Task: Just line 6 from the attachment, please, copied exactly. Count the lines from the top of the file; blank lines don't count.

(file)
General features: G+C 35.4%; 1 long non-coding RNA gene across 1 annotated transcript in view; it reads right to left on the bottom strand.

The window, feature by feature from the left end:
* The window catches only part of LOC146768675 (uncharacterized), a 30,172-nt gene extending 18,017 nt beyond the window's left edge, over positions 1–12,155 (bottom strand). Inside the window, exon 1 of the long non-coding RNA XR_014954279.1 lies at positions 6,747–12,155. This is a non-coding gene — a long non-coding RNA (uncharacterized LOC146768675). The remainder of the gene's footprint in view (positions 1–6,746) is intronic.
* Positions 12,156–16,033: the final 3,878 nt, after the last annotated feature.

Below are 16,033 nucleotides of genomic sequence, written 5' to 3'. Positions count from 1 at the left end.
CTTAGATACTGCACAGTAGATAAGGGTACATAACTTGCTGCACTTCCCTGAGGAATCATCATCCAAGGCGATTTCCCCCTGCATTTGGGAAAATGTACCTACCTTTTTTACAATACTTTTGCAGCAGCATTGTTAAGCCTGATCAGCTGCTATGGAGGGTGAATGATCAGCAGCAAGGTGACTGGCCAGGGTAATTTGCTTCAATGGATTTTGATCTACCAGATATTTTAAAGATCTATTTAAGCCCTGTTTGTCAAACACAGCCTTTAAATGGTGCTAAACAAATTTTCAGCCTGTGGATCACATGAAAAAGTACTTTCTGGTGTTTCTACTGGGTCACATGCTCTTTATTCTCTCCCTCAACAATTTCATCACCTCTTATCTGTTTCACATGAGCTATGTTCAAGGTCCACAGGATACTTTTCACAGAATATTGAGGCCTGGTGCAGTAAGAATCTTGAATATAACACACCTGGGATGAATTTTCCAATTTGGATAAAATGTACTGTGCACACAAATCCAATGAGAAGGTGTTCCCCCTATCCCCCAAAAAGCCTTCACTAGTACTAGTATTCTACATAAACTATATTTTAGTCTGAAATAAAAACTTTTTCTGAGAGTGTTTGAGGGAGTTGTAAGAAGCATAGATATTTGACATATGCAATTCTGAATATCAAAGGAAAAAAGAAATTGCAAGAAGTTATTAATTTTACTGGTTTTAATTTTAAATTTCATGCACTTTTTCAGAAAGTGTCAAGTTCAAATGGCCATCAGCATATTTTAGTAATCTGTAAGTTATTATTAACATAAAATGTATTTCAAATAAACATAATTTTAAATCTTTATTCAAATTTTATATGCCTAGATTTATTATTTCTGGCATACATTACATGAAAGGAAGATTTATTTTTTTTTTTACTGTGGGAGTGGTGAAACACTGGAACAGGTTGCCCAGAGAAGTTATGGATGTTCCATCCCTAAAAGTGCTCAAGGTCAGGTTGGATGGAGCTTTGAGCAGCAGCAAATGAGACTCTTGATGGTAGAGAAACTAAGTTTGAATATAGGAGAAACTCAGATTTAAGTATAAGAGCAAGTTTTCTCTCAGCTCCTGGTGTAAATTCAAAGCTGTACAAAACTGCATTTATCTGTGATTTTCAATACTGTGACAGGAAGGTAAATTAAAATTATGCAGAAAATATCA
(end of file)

CTTAGATACTGCACAGTAGATAAGGGTACATAACTTGCTGCACTTCCCTGAGGAATCATCATCCAAGGCGATTTCCCCCTGCATTTGGGAAAATGTACCTACCTTTTTTACAATACTTTTGCAGCAGCATTGTTAAGCCTGATCAGCTGCTATGGAGGGTGAATGATCAGCAGCAAGGTGACTGGCCAGGGTAATTTGCTTCAATGGATTTTGATCTACCAGATATTTTAAAGATCTATTTAAGCCCTGTTTGTCAAACACAGCCTTTAAATGGTGCTAAACAAATTTTCAGCCTGTGGATCACATGAAAAAGTACTTTCTGGTGTTTCTACTGGGTCACATGCTCTTTATTCTCTCCCTCAACAATTTCATCACCTCTTATCTGTTTCACATGAGCTATGTTCAAGGTCCACAGGATACTTTTCACAGAATATTGAGGCCTGGTGCAGTAAGAATCTTGAATATAACACACCTGGGATGAATTTTCCAATTTGGATAAAATGTACTGTGCACACAAATCCAATGAGAAGGTGTTCCCCCTATCCCCCAAAAAGCCTTCACTAGTACTAGTATTCTACATAAACTATATTTTAGTCTGAAATAAAAACTTTTTCTGAGAGTGTTTGAGGGAGTTGTAAGAAGCATAGATATTTGACATATGCAATTCTGAATATCAAAGGAAAAAAGAAATTGCAAGAAGTTATTAATTTTACTGGTTTTAATTTTAAATTTCATGCACTTTTTCAGAAAGTGTCAAGTTCAAATGGCCATCAGCATATTTTAGTAATCTGTAAGTTATTATTAACATAAAATGTATTTCAAATAAACATAATTTTAAATCTTTATTCAAATTTTATATGCCTAGATTTATTATTTCTGGCATACATTACATGAAAGGAAGATTTATTTTTTTTTTTACTGTGGGAGTGGTGAAACACTGGAACAGGTTGCCCAGAGAAGTTATGGATGTTCCATCCCTAAAAGTGCTCAAGGTCAGGTTGGATGGAGCTTTGAGCAGCAGCAAATGAGACTCTTGATGGTAGAGAAACTAAGTTTGAATATAGGAGAAACTCAGATTTAAGTATAAGAGCAAGTTTTCTCTCAGCTCCTGGTGTAAATTCAAAGCTGTACAAAACTGCATTTATCTGTGATTTTCAATACTGTGACAGGAAGGTAAATTAAAATTATGCAGAAAATATCA